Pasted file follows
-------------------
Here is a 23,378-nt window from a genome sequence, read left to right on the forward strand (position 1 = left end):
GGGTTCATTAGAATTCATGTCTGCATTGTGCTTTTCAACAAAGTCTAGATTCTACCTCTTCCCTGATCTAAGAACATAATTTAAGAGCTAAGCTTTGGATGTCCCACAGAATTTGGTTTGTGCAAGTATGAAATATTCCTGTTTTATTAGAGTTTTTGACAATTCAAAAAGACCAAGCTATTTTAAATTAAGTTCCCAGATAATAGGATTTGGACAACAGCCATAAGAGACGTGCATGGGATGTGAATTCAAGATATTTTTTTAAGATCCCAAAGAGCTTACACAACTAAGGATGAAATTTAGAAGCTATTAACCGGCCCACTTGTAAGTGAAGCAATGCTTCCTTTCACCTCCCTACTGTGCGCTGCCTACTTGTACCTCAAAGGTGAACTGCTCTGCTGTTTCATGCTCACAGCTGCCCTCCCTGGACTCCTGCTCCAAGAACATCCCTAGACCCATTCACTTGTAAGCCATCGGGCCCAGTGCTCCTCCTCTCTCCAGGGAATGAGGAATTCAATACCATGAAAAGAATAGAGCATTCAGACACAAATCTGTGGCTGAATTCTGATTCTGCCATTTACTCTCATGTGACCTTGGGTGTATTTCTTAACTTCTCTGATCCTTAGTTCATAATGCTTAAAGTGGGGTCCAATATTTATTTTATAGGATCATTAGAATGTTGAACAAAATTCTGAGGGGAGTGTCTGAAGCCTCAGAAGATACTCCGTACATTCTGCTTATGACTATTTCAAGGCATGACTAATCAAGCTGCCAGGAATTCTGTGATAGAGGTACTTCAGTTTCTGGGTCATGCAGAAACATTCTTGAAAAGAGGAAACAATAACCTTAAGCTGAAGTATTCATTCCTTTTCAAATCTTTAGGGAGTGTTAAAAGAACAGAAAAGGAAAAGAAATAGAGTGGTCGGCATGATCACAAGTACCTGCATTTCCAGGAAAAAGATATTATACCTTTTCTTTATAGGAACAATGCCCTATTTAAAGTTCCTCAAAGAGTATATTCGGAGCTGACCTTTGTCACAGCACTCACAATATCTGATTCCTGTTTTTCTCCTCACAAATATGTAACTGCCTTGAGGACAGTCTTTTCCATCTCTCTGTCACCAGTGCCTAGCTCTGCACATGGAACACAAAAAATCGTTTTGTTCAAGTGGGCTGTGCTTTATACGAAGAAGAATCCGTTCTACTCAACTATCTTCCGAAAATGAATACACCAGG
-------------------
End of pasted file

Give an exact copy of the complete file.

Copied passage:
Here is a 23,378-nt window from a genome sequence, read left to right on the forward strand (position 1 = left end):
GGGTTCATTAGAATTCATGTCTGCATTGTGCTTTTCAACAAAGTCTAGATTCTACCTCTTCCCTGATCTAAGAACATAATTTAAGAGCTAAGCTTTGGATGTCCCACAGAATTTGGTTTGTGCAAGTATGAAATATTCCTGTTTTATTAGAGTTTTTGACAATTCAAAAAGACCAAGCTATTTTAAATTAAGTTCCCAGATAATAGGATTTGGACAACAGCCATAAGAGACGTGCATGGGATGTGAATTCAAGATATTTTTTTAAGATCCCAAAGAGCTTACACAACTAAGGATGAAATTTAGAAGCTATTAACCGGCCCACTTGTAAGTGAAGCAATGCTTCCTTTCACCTCCCTACTGTGCGCTGCCTACTTGTACCTCAAAGGTGAACTGCTCTGCTGTTTCATGCTCACAGCTGCCCTCCCTGGACTCCTGCTCCAAGAACATCCCTAGACCCATTCACTTGTAAGCCATCGGGCCCAGTGCTCCTCCTCTCTCCAGGGAATGAGGAATTCAATACCATGAAAAGAATAGAGCATTCAGACACAAATCTGTGGCTGAATTCTGATTCTGCCATTTACTCTCATGTGACCTTGGGTGTATTTCTTAACTTCTCTGATCCTTAGTTCATAATGCTTAAAGTGGGGTCCAATATTTATTTTATAGGATCATTAGAATGTTGAACAAAATTCTGAGGGGAGTGTCTGAAGCCTCAGAAGATACTCCGTACATTCTGCTTATGACTATTTCAAGGCATGACTAATCAAGCTGCCAGGAATTCTGTGATAGAGGTACTTCAGTTTCTGGGTCATGCAGAAACATTCTTGAAAAGAGGAAACAATAACCTTAAGCTGAAGTATTCATTCCTTTTCAAATCTTTAGGGAGTGTTAAAAGAACAGAAAAGGAAAAGAAATAGAGTGGTCGGCATGATCACAAGTACCTGCATTTCCAGGAAAAAGATATTATACCTTTTCTTTATAGGAACAATGCCCTATTTAAAGTTCCTCAAAGAGTATATTCGGAGCTGACCTTTGTCACAGCACTCACAATATCTGATTCCTGTTTTTCTCCTCACAAATATGTAACTGCCTTGAGGACAGTCTTTTCCATCTCTCTGTCACCAGTGCCTAGCTCTGCACATGGAACACAAAAAATCGTTTTGTTCAAGTGGGCTGTGCTTTATACGAAGAAGAATCCGTTCTACTCAACTATCTTCCGAAAATGAATACACCAGG